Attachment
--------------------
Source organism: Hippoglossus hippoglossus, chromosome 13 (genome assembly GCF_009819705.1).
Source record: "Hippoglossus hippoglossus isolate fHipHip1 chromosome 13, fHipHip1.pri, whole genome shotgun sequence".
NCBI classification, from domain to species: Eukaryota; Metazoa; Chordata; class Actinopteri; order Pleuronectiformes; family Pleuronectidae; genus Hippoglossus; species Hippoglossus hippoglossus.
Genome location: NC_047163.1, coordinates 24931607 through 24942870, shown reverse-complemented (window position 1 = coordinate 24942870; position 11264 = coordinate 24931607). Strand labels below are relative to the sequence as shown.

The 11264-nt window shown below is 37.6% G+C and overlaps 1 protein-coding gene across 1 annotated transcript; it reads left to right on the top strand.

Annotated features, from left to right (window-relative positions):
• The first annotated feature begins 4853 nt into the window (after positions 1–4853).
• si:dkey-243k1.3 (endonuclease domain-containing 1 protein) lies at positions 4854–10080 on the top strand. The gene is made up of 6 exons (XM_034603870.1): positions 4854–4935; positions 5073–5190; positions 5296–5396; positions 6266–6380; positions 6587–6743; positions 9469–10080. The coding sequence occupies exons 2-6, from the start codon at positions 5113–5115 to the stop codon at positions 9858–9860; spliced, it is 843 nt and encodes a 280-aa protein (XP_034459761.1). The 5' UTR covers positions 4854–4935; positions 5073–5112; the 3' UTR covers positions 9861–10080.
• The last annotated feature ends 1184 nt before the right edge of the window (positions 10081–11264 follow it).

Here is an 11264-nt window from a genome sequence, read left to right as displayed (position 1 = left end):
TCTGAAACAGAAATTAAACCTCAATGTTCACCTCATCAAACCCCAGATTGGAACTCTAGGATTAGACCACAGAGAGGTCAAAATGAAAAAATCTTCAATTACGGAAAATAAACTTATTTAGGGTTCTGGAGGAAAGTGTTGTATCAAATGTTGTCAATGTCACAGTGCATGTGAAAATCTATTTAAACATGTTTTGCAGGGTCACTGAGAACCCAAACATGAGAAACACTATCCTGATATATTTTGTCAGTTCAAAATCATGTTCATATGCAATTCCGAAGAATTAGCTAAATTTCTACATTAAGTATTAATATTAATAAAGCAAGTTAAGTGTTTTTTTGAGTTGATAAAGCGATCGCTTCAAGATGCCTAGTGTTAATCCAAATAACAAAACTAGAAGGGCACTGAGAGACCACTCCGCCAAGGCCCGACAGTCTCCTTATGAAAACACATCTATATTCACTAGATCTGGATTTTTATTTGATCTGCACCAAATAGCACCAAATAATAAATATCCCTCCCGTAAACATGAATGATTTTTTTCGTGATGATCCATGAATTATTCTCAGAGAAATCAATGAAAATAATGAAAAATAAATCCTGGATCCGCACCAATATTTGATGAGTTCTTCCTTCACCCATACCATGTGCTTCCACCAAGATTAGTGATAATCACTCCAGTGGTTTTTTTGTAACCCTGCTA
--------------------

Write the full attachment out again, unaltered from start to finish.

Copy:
Source organism: Hippoglossus hippoglossus, chromosome 13 (genome assembly GCF_009819705.1).
Source record: "Hippoglossus hippoglossus isolate fHipHip1 chromosome 13, fHipHip1.pri, whole genome shotgun sequence".
NCBI classification, from domain to species: Eukaryota; Metazoa; Chordata; class Actinopteri; order Pleuronectiformes; family Pleuronectidae; genus Hippoglossus; species Hippoglossus hippoglossus.
Genome location: NC_047163.1, coordinates 24931607 through 24942870, shown reverse-complemented (window position 1 = coordinate 24942870; position 11264 = coordinate 24931607). Strand labels below are relative to the sequence as shown.

The 11264-nt window shown below is 37.6% G+C and overlaps 1 protein-coding gene across 1 annotated transcript; it reads left to right on the top strand.

Annotated features, from left to right (window-relative positions):
• The first annotated feature begins 4853 nt into the window (after positions 1–4853).
• si:dkey-243k1.3 (endonuclease domain-containing 1 protein) lies at positions 4854–10080 on the top strand. The gene is made up of 6 exons (XM_034603870.1): positions 4854–4935; positions 5073–5190; positions 5296–5396; positions 6266–6380; positions 6587–6743; positions 9469–10080. The coding sequence occupies exons 2-6, from the start codon at positions 5113–5115 to the stop codon at positions 9858–9860; spliced, it is 843 nt and encodes a 280-aa protein (XP_034459761.1). The 5' UTR covers positions 4854–4935; positions 5073–5112; the 3' UTR covers positions 9861–10080.
• The last annotated feature ends 1184 nt before the right edge of the window (positions 10081–11264 follow it).

Here is an 11264-nt window from a genome sequence, read left to right as displayed (position 1 = left end):
TCTGAAACAGAAATTAAACCTCAATGTTCACCTCATCAAACCCCAGATTGGAACTCTAGGATTAGACCACAGAGAGGTCAAAATGAAAAAATCTTCAATTACGGAAAATAAACTTATTTAGGGTTCTGGAGGAAAGTGTTGTATCAAATGTTGTCAATGTCACAGTGCATGTGAAAATCTATTTAAACATGTTTTGCAGGGTCACTGAGAACCCAAACATGAGAAACACTATCCTGATATATTTTGTCAGTTCAAAATCATGTTCATATGCAATTCCGAAGAATTAGCTAAATTTCTACATTAAGTATTAATATTAATAAAGCAAGTTAAGTGTTTTTTTGAGTTGATAAAGCGATCGCTTCAAGATGCCTAGTGTTAATCCAAATAACAAAACTAGAAGGGCACTGAGAGACCACTCCGCCAAGGCCCGACAGTCTCCTTATGAAAACACATCTATATTCACTAGATCTGGATTTTTATTTGATCTGCACCAAATAGCACCAAATAATAAATATCCCTCCCGTAAACATGAATGATTTTTTTCGTGATGATCCATGAATTATTCTCAGAGAAATCAATGAAAATAATGAAAAATAAATCCTGGATCCGCACCAATATTTGATGAGTTCTTCCTTCACCCATACCATGTGCTTCCACCAAGATTAGTGATAATCACTCCAGTGGTTTTTTTGTAACCCTGCTA